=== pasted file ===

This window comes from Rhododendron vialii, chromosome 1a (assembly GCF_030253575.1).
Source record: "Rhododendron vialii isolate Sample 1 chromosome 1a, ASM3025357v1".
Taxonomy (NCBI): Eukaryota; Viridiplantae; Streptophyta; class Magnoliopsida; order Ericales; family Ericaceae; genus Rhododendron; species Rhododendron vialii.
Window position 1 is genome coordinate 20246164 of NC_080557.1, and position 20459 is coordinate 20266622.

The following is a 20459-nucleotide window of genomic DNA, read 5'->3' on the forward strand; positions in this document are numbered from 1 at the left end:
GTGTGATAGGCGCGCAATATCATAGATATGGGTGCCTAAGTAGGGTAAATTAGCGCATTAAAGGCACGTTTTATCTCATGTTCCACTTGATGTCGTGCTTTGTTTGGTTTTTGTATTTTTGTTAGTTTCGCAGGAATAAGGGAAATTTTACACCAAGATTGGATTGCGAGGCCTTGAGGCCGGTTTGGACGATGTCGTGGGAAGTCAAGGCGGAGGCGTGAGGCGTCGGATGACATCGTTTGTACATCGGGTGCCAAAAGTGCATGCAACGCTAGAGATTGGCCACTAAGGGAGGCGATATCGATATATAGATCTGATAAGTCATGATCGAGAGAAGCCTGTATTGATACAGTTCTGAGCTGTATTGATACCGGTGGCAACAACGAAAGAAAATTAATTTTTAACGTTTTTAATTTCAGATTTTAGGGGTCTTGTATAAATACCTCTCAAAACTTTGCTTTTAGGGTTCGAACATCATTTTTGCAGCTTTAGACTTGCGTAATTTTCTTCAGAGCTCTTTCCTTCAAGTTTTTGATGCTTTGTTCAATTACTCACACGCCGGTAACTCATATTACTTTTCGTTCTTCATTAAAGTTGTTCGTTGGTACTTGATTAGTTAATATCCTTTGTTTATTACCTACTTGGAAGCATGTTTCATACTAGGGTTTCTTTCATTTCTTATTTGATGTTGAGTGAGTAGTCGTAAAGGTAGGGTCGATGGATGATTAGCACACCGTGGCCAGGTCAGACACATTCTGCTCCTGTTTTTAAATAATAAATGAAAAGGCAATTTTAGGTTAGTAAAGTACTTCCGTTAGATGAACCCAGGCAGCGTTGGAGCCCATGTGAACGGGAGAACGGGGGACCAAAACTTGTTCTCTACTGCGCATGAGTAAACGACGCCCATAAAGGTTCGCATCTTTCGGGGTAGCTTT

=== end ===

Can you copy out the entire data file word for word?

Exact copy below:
This window comes from Rhododendron vialii, chromosome 1a (assembly GCF_030253575.1).
Source record: "Rhododendron vialii isolate Sample 1 chromosome 1a, ASM3025357v1".
Taxonomy (NCBI): Eukaryota; Viridiplantae; Streptophyta; class Magnoliopsida; order Ericales; family Ericaceae; genus Rhododendron; species Rhododendron vialii.
Window position 1 is genome coordinate 20246164 of NC_080557.1, and position 20459 is coordinate 20266622.

The following is a 20459-nucleotide window of genomic DNA, read 5'->3' on the forward strand; positions in this document are numbered from 1 at the left end:
GTGTGATAGGCGCGCAATATCATAGATATGGGTGCCTAAGTAGGGTAAATTAGCGCATTAAAGGCACGTTTTATCTCATGTTCCACTTGATGTCGTGCTTTGTTTGGTTTTTGTATTTTTGTTAGTTTCGCAGGAATAAGGGAAATTTTACACCAAGATTGGATTGCGAGGCCTTGAGGCCGGTTTGGACGATGTCGTGGGAAGTCAAGGCGGAGGCGTGAGGCGTCGGATGACATCGTTTGTACATCGGGTGCCAAAAGTGCATGCAACGCTAGAGATTGGCCACTAAGGGAGGCGATATCGATATATAGATCTGATAAGTCATGATCGAGAGAAGCCTGTATTGATACAGTTCTGAGCTGTATTGATACCGGTGGCAACAACGAAAGAAAATTAATTTTTAACGTTTTTAATTTCAGATTTTAGGGGTCTTGTATAAATACCTCTCAAAACTTTGCTTTTAGGGTTCGAACATCATTTTTGCAGCTTTAGACTTGCGTAATTTTCTTCAGAGCTCTTTCCTTCAAGTTTTTGATGCTTTGTTCAATTACTCACACGCCGGTAACTCATATTACTTTTCGTTCTTCATTAAAGTTGTTCGTTGGTACTTGATTAGTTAATATCCTTTGTTTATTACCTACTTGGAAGCATGTTTCATACTAGGGTTTCTTTCATTTCTTATTTGATGTTGAGTGAGTAGTCGTAAAGGTAGGGTCGATGGATGATTAGCACACCGTGGCCAGGTCAGACACATTCTGCTCCTGTTTTTAAATAATAAATGAAAAGGCAATTTTAGGTTAGTAAAGTACTTCCGTTAGATGAACCCAGGCAGCGTTGGAGCCCATGTGAACGGGAGAACGGGGGACCAAAACTTGTTCTCTACTGCGCATGAGTAAACGACGCCCATAAAGGTTCGCATCTTTCGGGGTAGCTTT